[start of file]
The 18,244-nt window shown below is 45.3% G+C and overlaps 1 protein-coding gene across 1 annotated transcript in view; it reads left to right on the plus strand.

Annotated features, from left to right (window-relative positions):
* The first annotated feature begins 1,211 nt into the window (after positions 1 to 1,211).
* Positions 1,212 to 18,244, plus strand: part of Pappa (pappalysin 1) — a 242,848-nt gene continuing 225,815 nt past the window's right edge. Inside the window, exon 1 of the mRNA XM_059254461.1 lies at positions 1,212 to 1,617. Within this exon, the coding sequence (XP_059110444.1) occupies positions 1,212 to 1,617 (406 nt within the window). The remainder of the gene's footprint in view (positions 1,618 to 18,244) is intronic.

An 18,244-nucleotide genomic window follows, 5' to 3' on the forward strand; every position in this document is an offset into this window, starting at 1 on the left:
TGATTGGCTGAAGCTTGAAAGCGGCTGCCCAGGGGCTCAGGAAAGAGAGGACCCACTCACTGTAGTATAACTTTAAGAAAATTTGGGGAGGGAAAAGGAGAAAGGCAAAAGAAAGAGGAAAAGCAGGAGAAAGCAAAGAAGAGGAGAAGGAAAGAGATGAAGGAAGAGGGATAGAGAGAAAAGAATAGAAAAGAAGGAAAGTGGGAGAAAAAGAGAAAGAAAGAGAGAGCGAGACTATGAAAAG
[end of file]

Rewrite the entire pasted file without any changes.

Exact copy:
The 18,244-nt window shown below is 45.3% G+C and overlaps 1 protein-coding gene across 1 annotated transcript in view; it reads left to right on the plus strand.

Annotated features, from left to right (window-relative positions):
* The first annotated feature begins 1,211 nt into the window (after positions 1 to 1,211).
* Positions 1,212 to 18,244, plus strand: part of Pappa (pappalysin 1) — a 242,848-nt gene continuing 225,815 nt past the window's right edge. Inside the window, exon 1 of the mRNA XM_059254461.1 lies at positions 1,212 to 1,617. Within this exon, the coding sequence (XP_059110444.1) occupies positions 1,212 to 1,617 (406 nt within the window). The remainder of the gene's footprint in view (positions 1,618 to 18,244) is intronic.

An 18,244-nucleotide genomic window follows, 5' to 3' on the forward strand; every position in this document is an offset into this window, starting at 1 on the left:
TGATTGGCTGAAGCTTGAAAGCGGCTGCCCAGGGGCTCAGGAAAGAGAGGACCCACTCACTGTAGTATAACTTTAAGAAAATTTGGGGAGGGAAAAGGAGAAAGGCAAAAGAAAGAGGAAAAGCAGGAGAAAGCAAAGAAGAGGAGAAGGAAAGAGATGAAGGAAGAGGGATAGAGAGAAAAGAATAGAAAAGAAGGAAAGTGGGAGAAAAAGAGAAAGAAAGAGAGAGCGAGACTATGAAAAG